Interview with Max Goldberg of the Pressed Juice Directory
I recently had the opportunity to spend an afternoon with Max Goldberg, organic food guru and creator of the Pressed Organic Juice Directory. Max and I went to an awesome Ashtanga yoga class and had an all organic (and vegan!) lunch at Angelica Kitchen in the East Village. Max is hugely inspiring to me because not only has he done great things for the health world, but he also made a personal commitment to his own healthy lifestyle 12 years ago and has never looked back.
Max quit drinking, smoking cigarettes, and nearly 11 years of anti-depressants, all within a few years of each other, and has never relapsed once. He is very active in the organic movement, especially with GMO-labeling. “It’s really important that people get involved and demand that our politicians in DC label GMOs. It’s one of the real injustices in our country that they are not labeled,” he told me.
Max and I discussed how he began eating organic, his upcoming memoir, who inspires him, and more. We also realized a lot of things that we have in common. Aside from the fact that we are practically neighbors, Max’s story made me think about a story of my own that I have yet to share on TBV – how veganism led me to quit taking the ADHD-drug Adderall after nearly 8 years of being on it and thinking that I could not focus if I didn’t take it. That story is for another day, but thank you Max for helping me realize that it is an important story for me to tell.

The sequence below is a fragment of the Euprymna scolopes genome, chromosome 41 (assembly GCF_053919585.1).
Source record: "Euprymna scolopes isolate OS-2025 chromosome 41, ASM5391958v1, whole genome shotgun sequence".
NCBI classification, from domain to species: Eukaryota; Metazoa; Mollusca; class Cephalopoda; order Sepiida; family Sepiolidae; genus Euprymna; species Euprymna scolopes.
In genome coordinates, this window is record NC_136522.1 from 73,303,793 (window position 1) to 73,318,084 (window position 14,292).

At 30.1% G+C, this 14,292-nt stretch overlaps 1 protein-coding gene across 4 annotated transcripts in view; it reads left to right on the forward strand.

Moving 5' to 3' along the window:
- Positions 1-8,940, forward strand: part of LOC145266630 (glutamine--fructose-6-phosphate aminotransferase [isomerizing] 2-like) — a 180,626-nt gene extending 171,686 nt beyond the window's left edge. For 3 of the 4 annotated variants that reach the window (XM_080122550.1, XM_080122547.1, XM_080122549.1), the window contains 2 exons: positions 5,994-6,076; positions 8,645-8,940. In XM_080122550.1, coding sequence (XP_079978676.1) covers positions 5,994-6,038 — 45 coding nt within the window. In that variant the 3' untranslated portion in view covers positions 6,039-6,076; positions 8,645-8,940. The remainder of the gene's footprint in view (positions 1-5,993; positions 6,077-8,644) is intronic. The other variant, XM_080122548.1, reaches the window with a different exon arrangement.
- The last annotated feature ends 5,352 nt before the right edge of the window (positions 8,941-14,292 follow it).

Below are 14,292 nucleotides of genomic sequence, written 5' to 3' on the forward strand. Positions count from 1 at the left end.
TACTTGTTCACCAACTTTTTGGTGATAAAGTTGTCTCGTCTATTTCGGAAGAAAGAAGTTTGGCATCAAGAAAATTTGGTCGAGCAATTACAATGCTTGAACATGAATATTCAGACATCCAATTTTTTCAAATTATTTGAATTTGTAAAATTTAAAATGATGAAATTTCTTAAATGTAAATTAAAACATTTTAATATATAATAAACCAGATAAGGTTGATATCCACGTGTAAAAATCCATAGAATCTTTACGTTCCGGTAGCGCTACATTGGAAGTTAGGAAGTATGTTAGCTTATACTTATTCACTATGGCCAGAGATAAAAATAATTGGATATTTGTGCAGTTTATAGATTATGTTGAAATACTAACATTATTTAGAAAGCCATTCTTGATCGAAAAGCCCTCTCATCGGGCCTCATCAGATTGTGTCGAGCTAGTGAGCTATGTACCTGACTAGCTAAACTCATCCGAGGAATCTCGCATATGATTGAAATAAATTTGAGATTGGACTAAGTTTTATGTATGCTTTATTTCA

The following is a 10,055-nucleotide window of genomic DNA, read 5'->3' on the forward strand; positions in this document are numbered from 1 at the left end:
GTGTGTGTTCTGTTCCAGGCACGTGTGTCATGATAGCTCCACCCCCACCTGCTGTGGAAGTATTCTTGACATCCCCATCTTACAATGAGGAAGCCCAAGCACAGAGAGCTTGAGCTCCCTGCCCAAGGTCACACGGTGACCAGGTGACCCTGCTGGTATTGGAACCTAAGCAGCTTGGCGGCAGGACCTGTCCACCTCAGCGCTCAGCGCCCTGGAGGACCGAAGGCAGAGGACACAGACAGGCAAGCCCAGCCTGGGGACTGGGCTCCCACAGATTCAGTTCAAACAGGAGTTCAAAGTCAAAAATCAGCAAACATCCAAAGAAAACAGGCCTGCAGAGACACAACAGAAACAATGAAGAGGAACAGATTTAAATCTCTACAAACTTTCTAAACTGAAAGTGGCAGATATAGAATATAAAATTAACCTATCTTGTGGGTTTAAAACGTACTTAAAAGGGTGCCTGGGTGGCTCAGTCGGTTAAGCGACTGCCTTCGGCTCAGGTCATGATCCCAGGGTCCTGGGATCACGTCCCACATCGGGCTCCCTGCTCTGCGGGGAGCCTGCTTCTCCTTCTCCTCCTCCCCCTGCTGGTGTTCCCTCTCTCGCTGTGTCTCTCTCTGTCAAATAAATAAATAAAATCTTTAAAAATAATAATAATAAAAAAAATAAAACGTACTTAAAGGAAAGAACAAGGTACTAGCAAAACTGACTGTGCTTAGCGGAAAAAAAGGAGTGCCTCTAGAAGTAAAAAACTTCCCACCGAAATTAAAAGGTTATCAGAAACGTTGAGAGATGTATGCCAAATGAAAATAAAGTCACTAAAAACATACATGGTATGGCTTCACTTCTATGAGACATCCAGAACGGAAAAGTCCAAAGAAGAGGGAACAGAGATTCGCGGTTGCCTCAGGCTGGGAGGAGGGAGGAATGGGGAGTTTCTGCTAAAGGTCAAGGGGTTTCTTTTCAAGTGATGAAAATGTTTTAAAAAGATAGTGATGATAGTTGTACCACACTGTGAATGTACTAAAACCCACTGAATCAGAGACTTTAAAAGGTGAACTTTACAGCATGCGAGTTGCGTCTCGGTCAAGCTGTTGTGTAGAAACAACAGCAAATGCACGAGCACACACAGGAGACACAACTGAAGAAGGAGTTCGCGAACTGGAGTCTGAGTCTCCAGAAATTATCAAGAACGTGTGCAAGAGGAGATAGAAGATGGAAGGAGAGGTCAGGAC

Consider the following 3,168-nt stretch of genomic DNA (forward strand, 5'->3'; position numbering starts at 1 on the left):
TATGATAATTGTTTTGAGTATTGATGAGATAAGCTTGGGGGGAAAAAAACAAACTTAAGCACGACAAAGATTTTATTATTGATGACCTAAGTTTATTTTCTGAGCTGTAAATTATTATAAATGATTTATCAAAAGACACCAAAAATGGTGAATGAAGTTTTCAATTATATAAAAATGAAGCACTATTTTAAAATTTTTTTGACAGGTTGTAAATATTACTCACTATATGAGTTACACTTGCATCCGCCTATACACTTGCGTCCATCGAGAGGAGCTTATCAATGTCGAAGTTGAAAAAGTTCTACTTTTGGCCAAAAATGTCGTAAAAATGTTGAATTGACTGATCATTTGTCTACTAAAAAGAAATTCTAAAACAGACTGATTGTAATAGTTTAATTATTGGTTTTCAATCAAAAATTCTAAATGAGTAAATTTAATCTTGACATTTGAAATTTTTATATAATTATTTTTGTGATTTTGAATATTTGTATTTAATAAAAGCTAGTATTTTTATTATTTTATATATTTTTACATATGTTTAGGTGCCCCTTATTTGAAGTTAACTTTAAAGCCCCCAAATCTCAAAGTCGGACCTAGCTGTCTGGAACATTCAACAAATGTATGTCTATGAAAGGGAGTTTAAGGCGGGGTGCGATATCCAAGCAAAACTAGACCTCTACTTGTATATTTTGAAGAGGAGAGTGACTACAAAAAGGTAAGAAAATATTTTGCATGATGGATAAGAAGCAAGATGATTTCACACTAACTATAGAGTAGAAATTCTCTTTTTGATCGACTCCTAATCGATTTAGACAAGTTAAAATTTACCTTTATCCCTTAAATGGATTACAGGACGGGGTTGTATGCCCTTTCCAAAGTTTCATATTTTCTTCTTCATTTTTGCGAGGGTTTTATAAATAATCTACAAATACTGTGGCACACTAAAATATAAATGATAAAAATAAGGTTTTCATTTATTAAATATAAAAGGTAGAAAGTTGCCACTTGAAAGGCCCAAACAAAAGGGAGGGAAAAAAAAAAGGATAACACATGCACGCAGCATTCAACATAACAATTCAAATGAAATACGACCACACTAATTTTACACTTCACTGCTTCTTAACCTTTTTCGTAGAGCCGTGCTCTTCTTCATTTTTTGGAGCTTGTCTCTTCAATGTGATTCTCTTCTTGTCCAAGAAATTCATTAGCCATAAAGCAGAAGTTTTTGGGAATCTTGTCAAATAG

Q & A Time:
Q: How did you get into organic food and the organic lifestyle?
A: I started eating organic in 2001 and since then, I’ve been eating close to 100% organic. At the time, a girl I was dating had a session with a naturopath and I went with her to the appointment. While there, I asked the naturopath about organic food because I had been under the impression we needed the chemicals to kill all of the bugs. She told me that I was wrong, so I went home and started doing my research right away. I learned about the toxic chemicals they were spraying on our foods and about the synthetic growth hormones they were pumping into the animals. I pretty much switched to an all-organic diet overnight.
Q: Do you find that it is much easier to eat organic than it was back in 2001?
A: There are certainly a lot more people who are eating organic now, and there are a lot more organic restaurants. In that way, it is a lot easier. However, we still live in a non-
organic society where only about 3-4% of food sales are organic. Many of my long-time friends are not into organic and don’t like to go to organic restaurants, which has required me to find different people to go out to eat with. Eating out, eating at home, and even dating has been a pretty huge adjustment.
Q: When did you start your healthy living blog/website?
A: I started it in 2010, so it has been close to four years since I’ve had it. I started the Juice Directory in spring of 2013.
Q: How did you go about compiling all of the places for the Juice Directory?
A: I started researching in 2012 and had about 50 or 60 places on my original list. I launched it this spring and since then it has really grown. BluePrint came on as the original sponsor and now Suja is lead the sponsor. We also have sponsors in many different cities around the world. The Juice Directory has become a global thing: we now have locations in 10 countries and have more than 1,200 listings.
Q: Can you tell me about the memoir you wrote about recovering from Prozac?
A: I was on Prozac for close to 11 years. In the summer of 2001, I made the decision to go off of the medication, and this book is about my experience before, during and after Prozac. Going off was absolutely brutal and it took me three and a half years to recover. In the beginning, I thought about suicide all of the time and waking each day was miserable. Over time, it got a lot better and I learned how to adopt to a completely new lifestyle. For example, in the past I would only date a woman who drank hard. If she didn’t go out and get completely wasted with me, I wouldn’t date her. It used to be all about escaping, and now it’s not.